Mr. Franco has cast his brother, Dave Franco, in the secondary lead role as Greg Sestero.  Mr. Sestero is presented as the audience surrogate character, the every-man who takes us into the story.  The film wisely allows us to see Tommy Wiseau through Greg’s eyes, which helps us to identify with Tommy (or, at least, to not completely dismiss him as a joke).  Dave Franco’s good looks and wide grin make Greg an affable guide through this tale.  One could argue that Greg is as bizarre as Tommy, just less outwardly so, and that Greg would go along with everything that goes down in this film, and the making of The Room, might raise one’s eyebrows.  But Dave Franco makes it all work and brings the character to life, showing us Greg’s rough edges while still allowing him to feel like the normal guy who we are following through all this weirdness.  I believe this is the first time that James and Dave Franco have appeared on screen in a movie together, and they are fantastic together.  Their chemistry is phenomenal, and the way they are able to sell the unlikely friendship between Tommy and Greg helps to anchor the movie.  I hope they will work together again soon.

Seth Rogen, Ari Graynor (Nick and Nora’s Infinite Playlist), Josh Hutcherson (The Hunger Games), Jacki Weaver (Animal Kingdom), Alison Brie (Mad Men, Community, The Five-Year Engagement), Megan Mullally (Will and Grace), Hannibal Buress (who recently popped up as Peter Parker’s gym teacher in Spider-Man: Homecoming), Jason Mantzoukas (who I have recently been enjoying in a great recurring guest-star role on Brooklyn 99 as Rosa Diaz’s crazy boyfriend/fiance), Paul Scheer (Ant Man), Bob Odenkirk (Better Call Saul), Zac Effron, Sharon Stone, and Melanie Griffith all have great roles in the film and are all so funny.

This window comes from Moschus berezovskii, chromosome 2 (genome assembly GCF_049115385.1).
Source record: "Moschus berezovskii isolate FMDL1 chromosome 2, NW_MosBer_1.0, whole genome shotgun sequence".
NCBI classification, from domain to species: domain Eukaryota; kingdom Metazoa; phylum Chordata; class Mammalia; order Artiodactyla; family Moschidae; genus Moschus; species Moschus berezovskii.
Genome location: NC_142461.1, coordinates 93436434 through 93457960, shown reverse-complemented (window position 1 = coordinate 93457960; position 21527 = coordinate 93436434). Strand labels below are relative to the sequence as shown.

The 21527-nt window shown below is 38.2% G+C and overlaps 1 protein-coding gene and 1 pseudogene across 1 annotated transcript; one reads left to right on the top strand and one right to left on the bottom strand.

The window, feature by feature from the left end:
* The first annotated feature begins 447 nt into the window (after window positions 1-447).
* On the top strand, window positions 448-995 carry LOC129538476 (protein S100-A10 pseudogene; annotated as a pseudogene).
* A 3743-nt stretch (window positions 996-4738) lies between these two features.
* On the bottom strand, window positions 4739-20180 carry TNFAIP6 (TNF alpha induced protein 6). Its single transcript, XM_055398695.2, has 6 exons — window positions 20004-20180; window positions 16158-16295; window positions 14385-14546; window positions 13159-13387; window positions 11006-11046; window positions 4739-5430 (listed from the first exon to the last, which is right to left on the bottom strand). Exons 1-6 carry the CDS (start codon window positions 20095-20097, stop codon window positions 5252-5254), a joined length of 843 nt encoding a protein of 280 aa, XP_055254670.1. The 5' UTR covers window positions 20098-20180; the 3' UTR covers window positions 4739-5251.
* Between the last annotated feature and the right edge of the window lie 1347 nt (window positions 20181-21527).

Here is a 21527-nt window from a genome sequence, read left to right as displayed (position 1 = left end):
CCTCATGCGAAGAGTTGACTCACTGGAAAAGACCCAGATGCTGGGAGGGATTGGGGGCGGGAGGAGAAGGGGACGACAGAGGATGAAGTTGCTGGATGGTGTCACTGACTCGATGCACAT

James Franco has always been a great comedic actor.  I have been a fan of his since Freaks and Geeks!  But I am impressed at what a talent he has become behind the camera as well.   Mr. Franco has a long list of director credits on imdb, though I believe The Disaster Artist is the first non-documentary feature-film that he has directed.  This film does not at all feel like the work of a first-time director.  It feels as skillfully crafted as so many of the other comedic films in which Mr. Franco has appeared, films that were directed by more seasoned comedic hands.

The Disaster Artist mines a lot of joy from recreating iconic moments from The Room.  There were many times during the film in which I heard many members of the theatre audience murmur with pleasure when a familiar beat from The Room came up.  Over the end credits, Mr. Franco has juxtaposed several scenes from The Room with his team’s recreations of them.  It’s a hoot.

But there is far more to The Disaster Artist than just a slavish (and lavish!) recreation of a famous bad movie.  The Disaster Artist asks some deep questions at the same time as it is a deeply pleasurable comedic concoction.  Is Tommy Wiseau a hero or a villain?  Is his stubbornness to write, direct, and star in his own movie an act of believe-in-yourself heroism or incredible hubris?  Just how stubborn and alienating is a successful director required to be in order to realize his artistic vision?  These are profound questions that Mr. Franco (working from a great script by Scott Neustadter and Michael H. Weber, who adapted the book) has incorporated into his film, while never taking his eye off the ball of crafting a crowd-pleasing film that would be funny and compelling.

As you can tell, I thoroughly enjoyed The Disaster Artist!  Bravo to Mr. Franco and his collaborators.